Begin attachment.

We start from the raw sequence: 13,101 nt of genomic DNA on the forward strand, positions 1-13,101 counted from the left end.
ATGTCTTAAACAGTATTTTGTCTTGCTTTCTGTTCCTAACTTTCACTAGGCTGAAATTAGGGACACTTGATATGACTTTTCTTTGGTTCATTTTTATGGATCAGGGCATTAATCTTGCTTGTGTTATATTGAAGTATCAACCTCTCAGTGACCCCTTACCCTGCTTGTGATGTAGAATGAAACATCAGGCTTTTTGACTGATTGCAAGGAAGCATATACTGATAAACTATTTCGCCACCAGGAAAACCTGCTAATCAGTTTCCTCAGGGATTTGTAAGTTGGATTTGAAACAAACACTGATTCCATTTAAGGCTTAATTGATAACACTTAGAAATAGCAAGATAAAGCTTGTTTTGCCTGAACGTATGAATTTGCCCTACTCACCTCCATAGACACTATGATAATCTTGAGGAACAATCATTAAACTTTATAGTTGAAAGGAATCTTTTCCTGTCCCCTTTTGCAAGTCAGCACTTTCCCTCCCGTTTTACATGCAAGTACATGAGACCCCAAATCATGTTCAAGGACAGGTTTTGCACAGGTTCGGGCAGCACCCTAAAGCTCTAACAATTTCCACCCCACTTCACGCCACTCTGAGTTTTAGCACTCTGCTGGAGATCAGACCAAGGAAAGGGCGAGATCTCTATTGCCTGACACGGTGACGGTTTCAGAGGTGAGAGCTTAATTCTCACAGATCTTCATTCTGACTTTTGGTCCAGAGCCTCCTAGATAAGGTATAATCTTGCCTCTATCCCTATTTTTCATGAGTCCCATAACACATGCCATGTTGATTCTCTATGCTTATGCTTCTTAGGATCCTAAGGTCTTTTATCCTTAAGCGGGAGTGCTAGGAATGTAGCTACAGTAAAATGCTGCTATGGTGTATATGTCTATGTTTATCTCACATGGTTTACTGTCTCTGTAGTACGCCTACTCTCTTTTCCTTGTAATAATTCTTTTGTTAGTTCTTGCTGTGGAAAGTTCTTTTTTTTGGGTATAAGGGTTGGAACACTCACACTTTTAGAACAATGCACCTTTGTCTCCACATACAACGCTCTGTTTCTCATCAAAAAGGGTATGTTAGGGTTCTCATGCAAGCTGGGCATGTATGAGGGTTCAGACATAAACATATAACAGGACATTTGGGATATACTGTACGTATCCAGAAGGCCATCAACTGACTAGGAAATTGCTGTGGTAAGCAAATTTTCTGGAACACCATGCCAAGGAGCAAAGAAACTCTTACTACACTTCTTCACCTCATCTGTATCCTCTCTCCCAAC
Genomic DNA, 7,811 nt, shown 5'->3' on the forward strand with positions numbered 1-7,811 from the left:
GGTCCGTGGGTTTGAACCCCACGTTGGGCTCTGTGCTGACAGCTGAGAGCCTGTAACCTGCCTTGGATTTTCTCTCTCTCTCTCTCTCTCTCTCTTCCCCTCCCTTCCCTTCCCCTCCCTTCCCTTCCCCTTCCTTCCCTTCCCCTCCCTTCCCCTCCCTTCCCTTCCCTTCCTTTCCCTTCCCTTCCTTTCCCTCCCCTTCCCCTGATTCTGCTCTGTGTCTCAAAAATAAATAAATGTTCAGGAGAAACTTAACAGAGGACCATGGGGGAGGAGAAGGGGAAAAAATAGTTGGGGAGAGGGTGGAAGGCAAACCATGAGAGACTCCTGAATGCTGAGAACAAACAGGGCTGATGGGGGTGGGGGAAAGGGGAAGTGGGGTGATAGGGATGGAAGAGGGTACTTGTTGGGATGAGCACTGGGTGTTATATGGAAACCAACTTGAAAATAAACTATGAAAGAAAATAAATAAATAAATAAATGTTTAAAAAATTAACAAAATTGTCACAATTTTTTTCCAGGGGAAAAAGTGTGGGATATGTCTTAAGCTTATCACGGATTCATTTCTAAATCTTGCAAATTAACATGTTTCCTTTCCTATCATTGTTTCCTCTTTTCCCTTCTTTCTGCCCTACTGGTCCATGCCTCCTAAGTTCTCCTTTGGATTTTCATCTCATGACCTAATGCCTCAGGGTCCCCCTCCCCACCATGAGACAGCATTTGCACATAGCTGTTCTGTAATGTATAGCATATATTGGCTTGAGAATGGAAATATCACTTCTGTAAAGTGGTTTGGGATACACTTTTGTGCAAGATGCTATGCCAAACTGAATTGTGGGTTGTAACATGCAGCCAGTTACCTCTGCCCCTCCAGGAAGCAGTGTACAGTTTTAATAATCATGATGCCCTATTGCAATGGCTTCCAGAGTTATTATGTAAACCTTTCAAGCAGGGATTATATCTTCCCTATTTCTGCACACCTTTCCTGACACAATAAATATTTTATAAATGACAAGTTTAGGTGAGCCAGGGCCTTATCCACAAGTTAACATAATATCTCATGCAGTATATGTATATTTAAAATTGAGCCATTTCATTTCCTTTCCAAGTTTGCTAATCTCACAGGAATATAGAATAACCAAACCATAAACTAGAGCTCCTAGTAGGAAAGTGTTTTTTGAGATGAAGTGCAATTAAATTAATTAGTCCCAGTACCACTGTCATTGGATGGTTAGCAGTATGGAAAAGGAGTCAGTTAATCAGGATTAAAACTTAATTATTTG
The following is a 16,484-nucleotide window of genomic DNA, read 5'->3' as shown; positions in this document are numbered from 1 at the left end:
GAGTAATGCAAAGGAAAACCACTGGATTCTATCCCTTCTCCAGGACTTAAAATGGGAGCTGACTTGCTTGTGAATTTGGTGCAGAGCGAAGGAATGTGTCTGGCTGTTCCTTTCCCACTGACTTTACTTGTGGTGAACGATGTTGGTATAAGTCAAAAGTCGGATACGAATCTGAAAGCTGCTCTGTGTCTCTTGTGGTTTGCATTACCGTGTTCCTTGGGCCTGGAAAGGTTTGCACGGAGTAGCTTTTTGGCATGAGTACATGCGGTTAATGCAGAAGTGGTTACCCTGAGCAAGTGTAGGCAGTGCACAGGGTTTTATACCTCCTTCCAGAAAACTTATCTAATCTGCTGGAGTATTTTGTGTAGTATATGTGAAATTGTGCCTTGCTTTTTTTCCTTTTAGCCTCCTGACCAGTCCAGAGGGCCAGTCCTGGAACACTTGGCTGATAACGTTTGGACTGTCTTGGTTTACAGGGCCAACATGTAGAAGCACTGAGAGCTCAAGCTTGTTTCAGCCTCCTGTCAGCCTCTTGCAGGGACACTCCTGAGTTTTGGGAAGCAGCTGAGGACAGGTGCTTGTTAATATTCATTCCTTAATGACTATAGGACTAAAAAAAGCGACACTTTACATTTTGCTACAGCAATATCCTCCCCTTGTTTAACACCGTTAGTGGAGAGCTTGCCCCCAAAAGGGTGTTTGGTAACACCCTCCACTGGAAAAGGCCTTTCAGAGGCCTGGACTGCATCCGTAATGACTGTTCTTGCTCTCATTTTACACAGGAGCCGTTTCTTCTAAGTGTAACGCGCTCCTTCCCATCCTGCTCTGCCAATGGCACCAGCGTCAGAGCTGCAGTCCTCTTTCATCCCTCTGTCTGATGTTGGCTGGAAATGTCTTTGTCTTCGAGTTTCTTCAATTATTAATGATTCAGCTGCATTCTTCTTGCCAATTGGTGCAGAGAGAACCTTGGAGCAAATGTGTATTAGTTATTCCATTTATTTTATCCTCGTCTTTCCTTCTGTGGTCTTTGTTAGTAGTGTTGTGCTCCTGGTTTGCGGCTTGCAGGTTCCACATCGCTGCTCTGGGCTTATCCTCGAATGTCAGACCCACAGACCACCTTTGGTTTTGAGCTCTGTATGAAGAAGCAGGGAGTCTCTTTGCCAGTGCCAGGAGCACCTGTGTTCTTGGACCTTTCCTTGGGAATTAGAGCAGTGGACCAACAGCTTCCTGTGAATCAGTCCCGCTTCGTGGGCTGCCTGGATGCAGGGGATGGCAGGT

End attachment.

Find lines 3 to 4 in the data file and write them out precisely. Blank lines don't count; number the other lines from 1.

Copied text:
Genomic DNA, 7,811 nt, shown 5'->3' on the forward strand with positions numbered 1-7,811 from the left:
GGTCCGTGGGTTTGAACCCCACGTTGGGCTCTGTGCTGACAGCTGAGAGCCTGTAACCTGCCTTGGATTTTCTCTCTCTCTCTCTCTCTCTCTCTTCCCCTCCCTTCCCTTCCCCTCCCTTCCCTTCCCCTTCCTTCCCTTCCCCTCCCTTCCCCTCCCTTCCCTTCCCTTCCTTTCCCTTCCCTTCCTTTCCCTCCCCTTCCCCTGATTCTGCTCTGTGTCTCAAAAATAAATAAATGTTCAGGAGAAACTTAACAGAGGACCATGGGGGAGGAGAAGGGGAAAAAATAGTTGGGGAGAGGGTGGAAGGCAAACCATGAGAGACTCCTGAATGCTGAGAACAAACAGGGCTGATGGGGGTGGGGGAAAGGGGAAGTGGGGTGATAGGGATGGAAGAGGGTACTTGTTGGGATGAGCACTGGGTGTTATATGGAAACCAACTTGAAAATAAACTATGAAAGAAAATAAATAAATAAATAAATGTTTAAAAAATTAACAAAATTGTCACAATTTTTTTCCAGGGGAAAAAGTGTGGGATATGTCTTAAGCTTATCACGGATTCATTTCTAAATCTTGCAAATTAACATGTTTCCTTTCCTATCATTGTTTCCTCTTTTCCCTTCTTTCTGCCCTACTGGTCCATGCCTCCTAAGTTCTCCTTTGGATTTTCATCTCATGACCTAATGCCTCAGGGTCCCCCTCCCCACCATGAGACAGCATTTGCACATAGCTGTTCTGTAATGTATAGCATATATTGGCTTGAGAATGGAAATATCACTTCTGTAAAGTGGTTTGGGATACACTTTTGTGCAAGATGCTATGCCAAACTGAATTGTGGGTTGTAACATGCAGCCAGTTACCTCTGCCCCTCCAGGAAGCAGTGTACAGTTTTAATAATCATGATGCCCTATTGCAATGGCTTCCAGAGTTATTATGTAAACCTTTCAAGCAGGGATTATATCTTCCCTATTTCTGCACACCTTTCCTGACACAATAAATATTTTATAAATGACAAGTTTAGGTGAGCCAGGGCCTTATCCACAAGTTAACATAATATCTCATGCAGTATATGTATATTTAAAATTGAGCCATTTCATTTCCTTTCCAAGTTTGCTAATCTCACAGGAATATAGAATAACCAAACCATAAACTAGAGCTCCTAGTAGGAAAGTGTTTTTTGAGATGAAGTGCAATTAAATTAATTAGTCCCAGTACCACTGTCATTGGATGGTTAGCAGTATGGAAAAGGAGTCAGTTAATCAGGATTAAAACTTAATTATTTG